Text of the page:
Last week I discussed how withdrawal liability can attach to a company that does not have a union. Today, is how withdrawal liability can attach to asset purchasers of a company that contributes to underfunded pension plans through the doctrine of successor liability.
Most of you will stop reading now….
Penn Traffic Company (“PT”) operated grocery stores and warehouses where it stored groceries for distribution. Some employees of PT’s Syracuse warehouse were members of Teamsters Local 317.
C&S acquired some of PT’s locations and employees. It did not acquire PT’s Syracuse warehouse because of concerns over potential withdrawal liability. Instead, C&S and PT formed an independent contractor relationship regarding the Syracuse warehouse. PT retained responsibility for employees, facilities, leases, material handling, transportation equipment, and contracts associated with the Syracuse warehouse.
PT ultimately filed for Chapter 11 bankruptcy and closed the Syracuse warehouse. This triggered over $63 million in withdrawal liability owed by PT to the pension fund. The fund recovered only $5 million from PT and sought to recover the rest from C&S.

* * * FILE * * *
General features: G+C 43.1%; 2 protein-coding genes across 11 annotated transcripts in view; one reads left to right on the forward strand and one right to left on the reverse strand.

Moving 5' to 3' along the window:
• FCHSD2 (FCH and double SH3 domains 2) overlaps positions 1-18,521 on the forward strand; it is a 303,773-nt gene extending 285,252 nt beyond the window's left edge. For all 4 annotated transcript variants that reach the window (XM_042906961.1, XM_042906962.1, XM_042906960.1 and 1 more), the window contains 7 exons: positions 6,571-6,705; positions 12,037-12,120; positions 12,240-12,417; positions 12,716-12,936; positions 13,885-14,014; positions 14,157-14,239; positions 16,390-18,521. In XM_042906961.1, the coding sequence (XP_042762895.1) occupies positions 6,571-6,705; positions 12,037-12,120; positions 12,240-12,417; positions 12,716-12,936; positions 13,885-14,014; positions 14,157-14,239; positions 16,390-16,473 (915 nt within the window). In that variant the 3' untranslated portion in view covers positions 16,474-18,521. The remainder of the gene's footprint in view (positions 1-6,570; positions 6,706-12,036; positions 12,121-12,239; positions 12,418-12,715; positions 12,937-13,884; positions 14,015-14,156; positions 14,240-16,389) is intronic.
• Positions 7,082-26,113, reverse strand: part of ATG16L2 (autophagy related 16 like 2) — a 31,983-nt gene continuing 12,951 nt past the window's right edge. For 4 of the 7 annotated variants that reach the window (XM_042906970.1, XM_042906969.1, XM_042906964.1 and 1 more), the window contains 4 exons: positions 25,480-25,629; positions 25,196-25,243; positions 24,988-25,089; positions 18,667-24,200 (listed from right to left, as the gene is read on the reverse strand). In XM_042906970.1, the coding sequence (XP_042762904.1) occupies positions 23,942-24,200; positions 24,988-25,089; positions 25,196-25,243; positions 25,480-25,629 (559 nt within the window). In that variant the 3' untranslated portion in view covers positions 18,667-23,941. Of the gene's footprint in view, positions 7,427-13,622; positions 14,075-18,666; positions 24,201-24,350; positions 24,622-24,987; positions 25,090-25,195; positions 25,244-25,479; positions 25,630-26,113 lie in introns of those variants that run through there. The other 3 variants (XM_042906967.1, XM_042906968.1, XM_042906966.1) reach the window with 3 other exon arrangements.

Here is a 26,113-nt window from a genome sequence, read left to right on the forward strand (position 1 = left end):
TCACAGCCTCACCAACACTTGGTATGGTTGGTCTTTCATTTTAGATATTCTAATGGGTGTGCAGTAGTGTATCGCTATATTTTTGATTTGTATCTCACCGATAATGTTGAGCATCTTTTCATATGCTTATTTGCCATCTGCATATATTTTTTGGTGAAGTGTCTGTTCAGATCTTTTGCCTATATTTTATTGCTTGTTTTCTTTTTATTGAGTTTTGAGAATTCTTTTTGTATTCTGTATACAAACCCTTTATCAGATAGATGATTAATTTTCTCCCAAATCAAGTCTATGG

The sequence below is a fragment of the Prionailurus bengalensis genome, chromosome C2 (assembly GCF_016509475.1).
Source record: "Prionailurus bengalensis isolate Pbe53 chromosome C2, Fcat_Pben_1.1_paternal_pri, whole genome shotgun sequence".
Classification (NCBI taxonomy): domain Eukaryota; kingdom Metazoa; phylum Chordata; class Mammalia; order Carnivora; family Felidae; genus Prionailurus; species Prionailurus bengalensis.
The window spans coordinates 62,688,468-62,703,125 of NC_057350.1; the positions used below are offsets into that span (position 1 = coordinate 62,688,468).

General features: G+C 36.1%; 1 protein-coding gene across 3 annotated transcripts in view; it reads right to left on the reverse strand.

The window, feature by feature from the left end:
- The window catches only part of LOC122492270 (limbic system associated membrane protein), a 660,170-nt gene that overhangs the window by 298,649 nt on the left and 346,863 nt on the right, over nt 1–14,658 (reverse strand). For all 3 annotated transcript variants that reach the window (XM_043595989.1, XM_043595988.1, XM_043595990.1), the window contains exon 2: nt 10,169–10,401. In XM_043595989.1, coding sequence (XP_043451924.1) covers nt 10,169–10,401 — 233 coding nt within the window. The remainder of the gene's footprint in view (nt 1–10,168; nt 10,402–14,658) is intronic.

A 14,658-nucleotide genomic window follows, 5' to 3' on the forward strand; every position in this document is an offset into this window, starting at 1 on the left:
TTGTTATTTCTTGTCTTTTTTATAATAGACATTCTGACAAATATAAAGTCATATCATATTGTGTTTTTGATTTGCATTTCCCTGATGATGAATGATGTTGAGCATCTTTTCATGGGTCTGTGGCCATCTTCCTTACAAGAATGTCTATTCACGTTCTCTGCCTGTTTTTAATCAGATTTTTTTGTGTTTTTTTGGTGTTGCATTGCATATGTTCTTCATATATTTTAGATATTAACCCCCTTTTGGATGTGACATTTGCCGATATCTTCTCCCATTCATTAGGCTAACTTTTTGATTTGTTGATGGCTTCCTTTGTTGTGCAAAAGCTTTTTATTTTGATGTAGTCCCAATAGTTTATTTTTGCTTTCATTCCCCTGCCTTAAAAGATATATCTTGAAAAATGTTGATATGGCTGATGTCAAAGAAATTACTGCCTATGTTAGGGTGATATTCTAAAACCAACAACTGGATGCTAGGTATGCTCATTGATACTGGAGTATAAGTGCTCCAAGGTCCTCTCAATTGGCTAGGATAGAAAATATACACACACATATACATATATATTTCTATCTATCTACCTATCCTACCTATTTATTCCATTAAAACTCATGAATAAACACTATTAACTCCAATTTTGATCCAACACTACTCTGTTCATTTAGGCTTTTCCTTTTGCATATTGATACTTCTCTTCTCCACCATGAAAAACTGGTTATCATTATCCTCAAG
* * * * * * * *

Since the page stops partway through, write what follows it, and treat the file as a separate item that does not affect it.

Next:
So, does C&S – who purchased all the assets of PT except for the Syracuse store – have successor liability and owe the pension fund $58 million for withdrawal liability because PT filed for bankruptcy and stopped making pension contributions?
The Pension Fund argued that C&S should be liable because it specifically sought to evade liability by acquiring all of PT’s locations except for Syracuse location.
The court ruled that C&S did not have successor liability. Although it continued to operate all other stores it acquired, C&S did not substantially continue operating PT’s Syracuse warehouse.
Importantly, the court said, “C&S could not be said to evade or avoid liability merely by declining to assume that liability in the first place.”
“[J]ust because successor liability can apply to withdrawal liability,” explained the court, “does not mean that any asset purchaser qualifies as a successor under the substantial continuity doctrine. The substantial continuity doctrine is applied most comfortably when a purchaser acquires the assets of a seller – not when a purchaser fails to acquire those assets.”
Purchasers of assets with underfunded pension plans must use extreme caution when closing deals if they want to avoid potential withdrawal liability. When not executed correctly, ERISA’s rules can reach far and wide to recoup withdrawal liability payments from unsuspecting asset purchasers.